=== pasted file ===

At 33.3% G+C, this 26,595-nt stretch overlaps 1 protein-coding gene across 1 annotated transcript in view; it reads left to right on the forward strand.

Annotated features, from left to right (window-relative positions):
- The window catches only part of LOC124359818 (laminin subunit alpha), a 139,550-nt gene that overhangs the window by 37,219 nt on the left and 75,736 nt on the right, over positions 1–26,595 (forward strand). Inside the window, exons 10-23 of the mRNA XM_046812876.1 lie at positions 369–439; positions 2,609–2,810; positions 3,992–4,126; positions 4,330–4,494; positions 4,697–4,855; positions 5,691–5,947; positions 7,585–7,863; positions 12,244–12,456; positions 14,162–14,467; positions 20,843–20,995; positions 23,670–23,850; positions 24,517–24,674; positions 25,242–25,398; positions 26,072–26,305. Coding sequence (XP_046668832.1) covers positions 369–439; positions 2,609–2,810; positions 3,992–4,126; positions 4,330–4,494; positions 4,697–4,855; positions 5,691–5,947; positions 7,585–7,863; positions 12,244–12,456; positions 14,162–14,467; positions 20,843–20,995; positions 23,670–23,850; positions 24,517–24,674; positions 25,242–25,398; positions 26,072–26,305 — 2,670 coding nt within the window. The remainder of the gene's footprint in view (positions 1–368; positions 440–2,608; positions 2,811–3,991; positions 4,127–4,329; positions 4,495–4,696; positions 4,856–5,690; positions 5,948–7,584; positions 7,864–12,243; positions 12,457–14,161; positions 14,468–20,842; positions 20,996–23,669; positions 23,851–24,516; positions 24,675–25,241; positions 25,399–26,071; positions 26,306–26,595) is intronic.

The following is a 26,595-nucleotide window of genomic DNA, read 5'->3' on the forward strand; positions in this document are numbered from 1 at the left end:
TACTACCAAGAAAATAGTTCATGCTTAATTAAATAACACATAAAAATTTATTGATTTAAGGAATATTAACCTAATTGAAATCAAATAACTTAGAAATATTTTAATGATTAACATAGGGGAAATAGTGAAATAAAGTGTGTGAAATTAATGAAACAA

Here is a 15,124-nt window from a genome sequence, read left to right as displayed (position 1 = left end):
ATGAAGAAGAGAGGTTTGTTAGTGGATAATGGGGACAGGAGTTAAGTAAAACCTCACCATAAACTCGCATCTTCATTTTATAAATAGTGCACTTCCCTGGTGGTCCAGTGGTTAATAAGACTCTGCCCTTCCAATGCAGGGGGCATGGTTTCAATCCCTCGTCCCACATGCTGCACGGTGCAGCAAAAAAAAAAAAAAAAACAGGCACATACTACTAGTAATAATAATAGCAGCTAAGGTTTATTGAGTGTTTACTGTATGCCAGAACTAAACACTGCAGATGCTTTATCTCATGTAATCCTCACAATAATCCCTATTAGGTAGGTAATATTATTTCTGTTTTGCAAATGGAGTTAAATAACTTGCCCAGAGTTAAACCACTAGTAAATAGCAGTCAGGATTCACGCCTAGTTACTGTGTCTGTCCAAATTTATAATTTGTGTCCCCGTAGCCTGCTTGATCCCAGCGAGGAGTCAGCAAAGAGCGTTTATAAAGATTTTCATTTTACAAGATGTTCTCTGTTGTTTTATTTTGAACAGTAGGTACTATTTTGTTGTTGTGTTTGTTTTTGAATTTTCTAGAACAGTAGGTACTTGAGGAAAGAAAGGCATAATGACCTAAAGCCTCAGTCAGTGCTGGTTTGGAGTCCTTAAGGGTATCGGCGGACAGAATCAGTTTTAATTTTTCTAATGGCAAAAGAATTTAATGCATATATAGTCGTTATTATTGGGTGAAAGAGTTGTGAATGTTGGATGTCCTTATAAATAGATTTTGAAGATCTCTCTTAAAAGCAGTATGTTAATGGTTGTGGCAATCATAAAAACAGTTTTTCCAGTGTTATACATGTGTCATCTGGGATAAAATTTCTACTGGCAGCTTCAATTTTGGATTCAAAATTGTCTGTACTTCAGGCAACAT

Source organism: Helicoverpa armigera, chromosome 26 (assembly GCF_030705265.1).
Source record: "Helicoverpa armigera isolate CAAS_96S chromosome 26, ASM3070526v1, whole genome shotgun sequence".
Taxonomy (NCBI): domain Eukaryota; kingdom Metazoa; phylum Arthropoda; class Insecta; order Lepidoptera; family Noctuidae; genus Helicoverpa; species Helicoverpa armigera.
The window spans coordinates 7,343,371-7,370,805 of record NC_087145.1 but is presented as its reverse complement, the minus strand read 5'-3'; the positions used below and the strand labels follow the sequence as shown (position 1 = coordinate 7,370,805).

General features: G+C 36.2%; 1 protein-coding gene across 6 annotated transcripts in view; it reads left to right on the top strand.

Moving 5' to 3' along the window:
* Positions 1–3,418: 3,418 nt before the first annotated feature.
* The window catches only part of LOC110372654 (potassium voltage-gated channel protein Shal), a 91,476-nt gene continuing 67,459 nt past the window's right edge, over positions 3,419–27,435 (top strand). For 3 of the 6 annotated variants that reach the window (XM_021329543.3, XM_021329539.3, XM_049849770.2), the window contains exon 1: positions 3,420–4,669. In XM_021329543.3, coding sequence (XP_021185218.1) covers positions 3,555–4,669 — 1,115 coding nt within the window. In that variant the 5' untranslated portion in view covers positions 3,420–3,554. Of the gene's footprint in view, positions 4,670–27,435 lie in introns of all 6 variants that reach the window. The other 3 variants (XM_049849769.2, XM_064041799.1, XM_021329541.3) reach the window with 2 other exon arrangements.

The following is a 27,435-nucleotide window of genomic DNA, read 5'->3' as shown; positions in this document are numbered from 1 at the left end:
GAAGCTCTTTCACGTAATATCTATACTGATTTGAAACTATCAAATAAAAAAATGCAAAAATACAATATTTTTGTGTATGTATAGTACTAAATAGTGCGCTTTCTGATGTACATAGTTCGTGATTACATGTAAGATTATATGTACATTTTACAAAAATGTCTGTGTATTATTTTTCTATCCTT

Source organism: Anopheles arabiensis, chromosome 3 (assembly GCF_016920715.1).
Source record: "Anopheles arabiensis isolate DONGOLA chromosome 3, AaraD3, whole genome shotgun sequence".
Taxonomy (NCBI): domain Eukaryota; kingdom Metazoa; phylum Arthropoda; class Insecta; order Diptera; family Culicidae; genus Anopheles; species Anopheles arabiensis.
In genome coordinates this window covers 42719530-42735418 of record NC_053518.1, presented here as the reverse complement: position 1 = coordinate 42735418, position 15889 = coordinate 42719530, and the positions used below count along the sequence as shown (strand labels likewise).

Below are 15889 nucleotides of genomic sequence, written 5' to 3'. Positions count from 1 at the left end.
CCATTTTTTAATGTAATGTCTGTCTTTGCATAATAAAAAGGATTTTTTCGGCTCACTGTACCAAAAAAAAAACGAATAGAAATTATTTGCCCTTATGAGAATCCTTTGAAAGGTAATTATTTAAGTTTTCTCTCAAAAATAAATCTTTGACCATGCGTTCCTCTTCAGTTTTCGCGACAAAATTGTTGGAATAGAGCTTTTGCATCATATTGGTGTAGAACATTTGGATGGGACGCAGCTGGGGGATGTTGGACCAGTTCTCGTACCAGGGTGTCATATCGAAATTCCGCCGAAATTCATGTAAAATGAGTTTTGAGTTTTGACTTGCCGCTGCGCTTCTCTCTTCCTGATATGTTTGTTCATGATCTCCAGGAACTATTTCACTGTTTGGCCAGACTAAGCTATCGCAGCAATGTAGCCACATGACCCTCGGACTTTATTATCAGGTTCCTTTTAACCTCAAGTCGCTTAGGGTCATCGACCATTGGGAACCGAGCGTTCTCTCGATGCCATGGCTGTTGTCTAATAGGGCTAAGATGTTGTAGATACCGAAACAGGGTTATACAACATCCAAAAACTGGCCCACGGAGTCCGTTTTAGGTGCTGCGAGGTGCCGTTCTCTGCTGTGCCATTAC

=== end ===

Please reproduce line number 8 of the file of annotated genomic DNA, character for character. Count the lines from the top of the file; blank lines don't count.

Source organism: Helicoverpa armigera, chromosome 26 (assembly GCF_030705265.1).